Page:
I can't say enough good things about these patches. The slick surface allows your foot to glide right down where it's supposed to go, instead of getting hung up on any edges. During those 240 miles, the patch never came loose at all, and I still have two more large patches left after the one I installed today (as well as all of the small patches). I highly recommend them.

Sunday, May 29, 2016

Race Review: The Oregon Spring Half Marathon

Yesterday morning, I completed my third half marathon race in a 49 day time-frame, a feat which qualified me to be an official "Half Fanatic".

My phone says, "I just qualified for Half Fanatics".



The Oregon Spring Half is part of the Überthons race series which consists of a race for every season. As I had been checking out potential races to run, the Spring event attracted my attention because the course is very flat, with the exception of one 75-ft hill leading into the town of St. Paul. It looked to me like a PR (personal record) kind of course, and once I realized it would qualify me for HF, I knew I had to do it.

One of my running friends (Kim) and I carpooled together, and arrived at Heirloom Roses, the start/finish point of the race, right around 6:30; in plenty of time to prepare for the early 7:30 start time. The 48-degree morning air felt a tad cool at first, but that cool temp, combined with a mix of broken overcast, made for nearly ideal racing weather. Kim knew a lot of the Uberthon & Half Fanatic regulars, so we met up near the start line for a quick greeting and photo op.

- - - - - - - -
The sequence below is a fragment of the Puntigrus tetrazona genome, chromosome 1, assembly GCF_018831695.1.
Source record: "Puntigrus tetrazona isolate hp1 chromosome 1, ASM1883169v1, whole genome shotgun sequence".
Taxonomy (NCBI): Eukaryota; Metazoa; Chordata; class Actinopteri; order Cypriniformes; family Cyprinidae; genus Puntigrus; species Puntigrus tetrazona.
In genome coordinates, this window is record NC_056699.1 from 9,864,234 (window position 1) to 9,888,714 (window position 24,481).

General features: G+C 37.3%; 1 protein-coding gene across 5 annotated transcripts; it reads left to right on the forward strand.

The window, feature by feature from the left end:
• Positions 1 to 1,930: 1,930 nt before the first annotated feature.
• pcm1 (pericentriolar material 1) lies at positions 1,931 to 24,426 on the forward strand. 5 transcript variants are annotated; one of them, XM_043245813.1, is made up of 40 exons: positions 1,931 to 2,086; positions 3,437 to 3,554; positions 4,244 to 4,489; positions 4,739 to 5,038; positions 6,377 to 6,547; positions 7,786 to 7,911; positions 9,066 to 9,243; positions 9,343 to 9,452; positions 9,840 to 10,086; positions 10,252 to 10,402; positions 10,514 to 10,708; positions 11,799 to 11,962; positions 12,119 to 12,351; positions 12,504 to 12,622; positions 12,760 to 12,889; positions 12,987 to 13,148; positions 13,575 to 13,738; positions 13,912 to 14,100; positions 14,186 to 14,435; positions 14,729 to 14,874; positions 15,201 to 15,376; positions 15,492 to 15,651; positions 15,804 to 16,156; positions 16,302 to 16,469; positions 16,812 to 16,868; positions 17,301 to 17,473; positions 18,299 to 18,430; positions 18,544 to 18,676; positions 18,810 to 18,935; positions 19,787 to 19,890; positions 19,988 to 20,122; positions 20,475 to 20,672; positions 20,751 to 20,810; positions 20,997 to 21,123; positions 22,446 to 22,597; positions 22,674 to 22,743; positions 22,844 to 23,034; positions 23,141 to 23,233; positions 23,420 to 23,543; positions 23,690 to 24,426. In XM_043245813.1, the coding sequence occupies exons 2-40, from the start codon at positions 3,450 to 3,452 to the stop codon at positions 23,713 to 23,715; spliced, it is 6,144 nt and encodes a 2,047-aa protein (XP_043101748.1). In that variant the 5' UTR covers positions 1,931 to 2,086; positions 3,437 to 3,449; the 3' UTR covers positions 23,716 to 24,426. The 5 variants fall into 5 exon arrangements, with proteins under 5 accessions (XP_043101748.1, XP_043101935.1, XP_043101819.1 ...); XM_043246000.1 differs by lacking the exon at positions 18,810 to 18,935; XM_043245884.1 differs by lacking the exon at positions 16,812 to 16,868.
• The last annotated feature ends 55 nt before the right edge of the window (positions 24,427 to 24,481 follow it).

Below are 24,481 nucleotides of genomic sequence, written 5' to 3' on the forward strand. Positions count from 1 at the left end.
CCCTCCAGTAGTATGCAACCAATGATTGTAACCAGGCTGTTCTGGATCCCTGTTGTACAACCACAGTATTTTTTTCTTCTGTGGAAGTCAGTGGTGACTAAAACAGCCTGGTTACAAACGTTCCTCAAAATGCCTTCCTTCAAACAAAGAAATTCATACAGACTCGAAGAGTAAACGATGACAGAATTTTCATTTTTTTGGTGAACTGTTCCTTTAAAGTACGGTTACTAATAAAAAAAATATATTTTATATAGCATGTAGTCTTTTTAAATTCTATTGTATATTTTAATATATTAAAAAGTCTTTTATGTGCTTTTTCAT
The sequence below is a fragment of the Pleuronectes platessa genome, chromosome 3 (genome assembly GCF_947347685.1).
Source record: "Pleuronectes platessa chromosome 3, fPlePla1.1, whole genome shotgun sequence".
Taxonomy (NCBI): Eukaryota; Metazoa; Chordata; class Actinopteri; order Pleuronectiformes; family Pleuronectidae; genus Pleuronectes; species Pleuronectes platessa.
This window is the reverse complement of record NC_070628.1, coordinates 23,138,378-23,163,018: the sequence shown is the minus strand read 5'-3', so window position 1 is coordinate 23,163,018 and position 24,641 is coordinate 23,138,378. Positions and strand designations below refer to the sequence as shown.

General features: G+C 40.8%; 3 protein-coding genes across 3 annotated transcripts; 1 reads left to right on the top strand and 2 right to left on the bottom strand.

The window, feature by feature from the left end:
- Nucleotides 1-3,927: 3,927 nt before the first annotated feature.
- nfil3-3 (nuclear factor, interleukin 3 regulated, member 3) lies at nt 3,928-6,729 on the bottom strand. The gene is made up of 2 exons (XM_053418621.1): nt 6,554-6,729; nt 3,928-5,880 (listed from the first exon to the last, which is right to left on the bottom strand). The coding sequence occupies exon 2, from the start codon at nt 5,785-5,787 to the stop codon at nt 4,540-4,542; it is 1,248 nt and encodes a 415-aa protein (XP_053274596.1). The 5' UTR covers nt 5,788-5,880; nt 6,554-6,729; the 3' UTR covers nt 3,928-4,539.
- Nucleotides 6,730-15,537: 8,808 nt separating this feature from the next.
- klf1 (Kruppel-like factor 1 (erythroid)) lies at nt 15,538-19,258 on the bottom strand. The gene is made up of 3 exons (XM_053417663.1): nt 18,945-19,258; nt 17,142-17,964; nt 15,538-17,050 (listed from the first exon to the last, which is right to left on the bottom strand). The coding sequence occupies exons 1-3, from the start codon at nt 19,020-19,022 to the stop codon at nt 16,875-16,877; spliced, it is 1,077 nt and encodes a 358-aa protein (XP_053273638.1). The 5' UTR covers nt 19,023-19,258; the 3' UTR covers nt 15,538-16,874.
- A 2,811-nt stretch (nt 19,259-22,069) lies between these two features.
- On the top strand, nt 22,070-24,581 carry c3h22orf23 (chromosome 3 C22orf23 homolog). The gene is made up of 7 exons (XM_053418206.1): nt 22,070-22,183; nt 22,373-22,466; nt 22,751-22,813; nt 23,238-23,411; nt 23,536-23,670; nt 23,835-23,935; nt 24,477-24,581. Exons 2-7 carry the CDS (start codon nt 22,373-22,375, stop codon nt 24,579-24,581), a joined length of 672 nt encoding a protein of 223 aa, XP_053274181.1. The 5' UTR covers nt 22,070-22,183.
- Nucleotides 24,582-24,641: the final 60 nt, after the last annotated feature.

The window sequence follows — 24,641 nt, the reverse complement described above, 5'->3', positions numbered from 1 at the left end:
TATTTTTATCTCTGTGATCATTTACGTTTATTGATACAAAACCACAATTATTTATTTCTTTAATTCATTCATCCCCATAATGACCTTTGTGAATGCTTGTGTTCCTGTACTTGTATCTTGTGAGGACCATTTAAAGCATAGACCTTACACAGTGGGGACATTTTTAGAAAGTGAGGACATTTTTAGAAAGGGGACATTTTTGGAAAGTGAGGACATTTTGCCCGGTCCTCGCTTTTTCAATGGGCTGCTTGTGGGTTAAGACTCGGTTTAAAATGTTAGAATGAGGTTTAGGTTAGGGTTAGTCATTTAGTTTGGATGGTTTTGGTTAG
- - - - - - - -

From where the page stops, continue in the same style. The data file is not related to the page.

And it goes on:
The Half Fanatics contingent.
This was my first race where the organizers had "pacing groups" set at various intervals, and I have to say that it was really quite helpful for ensuring a smooth start. Runners could line up at the start according to their expected finish time, and not have to worry too much about being surround by a bunch of faster runners passing right away, or getting stuck behind a wall of 4-wide runners going a lot slower than you. It also helped during the race, as I was able to keep the 2:00:00 pace group in sight at the beginning and know that I was in the right spot (I also had my watch, of course).

The course started with a short out-and-back to the right, before looping back and heading south towards the town of St. Paul, where it looped around and headed back to Heirloom Roses. The setting was gorgeous, and exactly my kind of course -- back roads meandering through farmland. As promised, the course was very flat, except for the hill. Thanks to my continued training on hills, combined with this hill's placement at 6-miles in, it was really no challenge at all; and after we looped around St. Paul and came back the other way, it was the perfect boost at mile 10 to get you pumped up for the last 5K of the race.